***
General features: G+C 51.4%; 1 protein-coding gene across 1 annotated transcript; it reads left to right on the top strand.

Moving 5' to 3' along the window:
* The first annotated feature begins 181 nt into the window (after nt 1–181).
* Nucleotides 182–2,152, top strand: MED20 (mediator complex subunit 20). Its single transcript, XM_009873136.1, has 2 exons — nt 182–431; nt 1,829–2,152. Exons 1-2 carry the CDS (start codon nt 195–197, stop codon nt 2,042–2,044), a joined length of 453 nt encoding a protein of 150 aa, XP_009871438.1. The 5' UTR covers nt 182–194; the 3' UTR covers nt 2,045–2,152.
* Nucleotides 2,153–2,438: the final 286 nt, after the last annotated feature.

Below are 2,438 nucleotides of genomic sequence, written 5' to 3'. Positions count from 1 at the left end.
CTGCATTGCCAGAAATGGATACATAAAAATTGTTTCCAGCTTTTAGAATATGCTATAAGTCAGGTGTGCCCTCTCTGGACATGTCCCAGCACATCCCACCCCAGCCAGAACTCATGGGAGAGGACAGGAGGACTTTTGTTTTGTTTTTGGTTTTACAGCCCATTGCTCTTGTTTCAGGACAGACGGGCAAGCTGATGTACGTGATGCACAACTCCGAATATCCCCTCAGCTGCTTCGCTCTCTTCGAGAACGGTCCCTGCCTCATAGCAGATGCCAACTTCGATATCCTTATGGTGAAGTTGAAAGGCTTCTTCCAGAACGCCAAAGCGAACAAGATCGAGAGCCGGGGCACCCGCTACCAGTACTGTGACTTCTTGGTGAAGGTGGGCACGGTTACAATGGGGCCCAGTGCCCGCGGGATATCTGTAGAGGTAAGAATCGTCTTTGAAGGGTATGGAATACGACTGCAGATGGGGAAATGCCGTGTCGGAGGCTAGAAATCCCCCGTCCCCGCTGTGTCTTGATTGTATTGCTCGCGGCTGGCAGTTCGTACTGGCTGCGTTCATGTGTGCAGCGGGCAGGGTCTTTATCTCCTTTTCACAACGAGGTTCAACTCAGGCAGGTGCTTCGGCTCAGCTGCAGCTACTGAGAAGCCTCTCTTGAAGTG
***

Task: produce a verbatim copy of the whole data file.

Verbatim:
General features: G+C 51.4%; 1 protein-coding gene across 1 annotated transcript; it reads left to right on the top strand.

Moving 5' to 3' along the window:
* The first annotated feature begins 181 nt into the window (after nt 1–181).
* Nucleotides 182–2,152, top strand: MED20 (mediator complex subunit 20). Its single transcript, XM_009873136.1, has 2 exons — nt 182–431; nt 1,829–2,152. Exons 1-2 carry the CDS (start codon nt 195–197, stop codon nt 2,042–2,044), a joined length of 453 nt encoding a protein of 150 aa, XP_009871438.1. The 5' UTR covers nt 182–194; the 3' UTR covers nt 2,045–2,152.
* Nucleotides 2,153–2,438: the final 286 nt, after the last annotated feature.

Below are 2,438 nucleotides of genomic sequence, written 5' to 3'. Positions count from 1 at the left end.
CTGCATTGCCAGAAATGGATACATAAAAATTGTTTCCAGCTTTTAGAATATGCTATAAGTCAGGTGTGCCCTCTCTGGACATGTCCCAGCACATCCCACCCCAGCCAGAACTCATGGGAGAGGACAGGAGGACTTTTGTTTTGTTTTTGGTTTTACAGCCCATTGCTCTTGTTTCAGGACAGACGGGCAAGCTGATGTACGTGATGCACAACTCCGAATATCCCCTCAGCTGCTTCGCTCTCTTCGAGAACGGTCCCTGCCTCATAGCAGATGCCAACTTCGATATCCTTATGGTGAAGTTGAAAGGCTTCTTCCAGAACGCCAAAGCGAACAAGATCGAGAGCCGGGGCACCCGCTACCAGTACTGTGACTTCTTGGTGAAGGTGGGCACGGTTACAATGGGGCCCAGTGCCCGCGGGATATCTGTAGAGGTAAGAATCGTCTTTGAAGGGTATGGAATACGACTGCAGATGGGGAAATGCCGTGTCGGAGGCTAGAAATCCCCCGTCCCCGCTGTGTCTTGATTGTATTGCTCGCGGCTGGCAGTTCGTACTGGCTGCGTTCATGTGTGCAGCGGGCAGGGTCTTTATCTCCTTTTCACAACGAGGTTCAACTCAGGCAGGTGCTTCGGCTCAGCTGCAGCTACTGAGAAGCCTCTCTTGAAGTG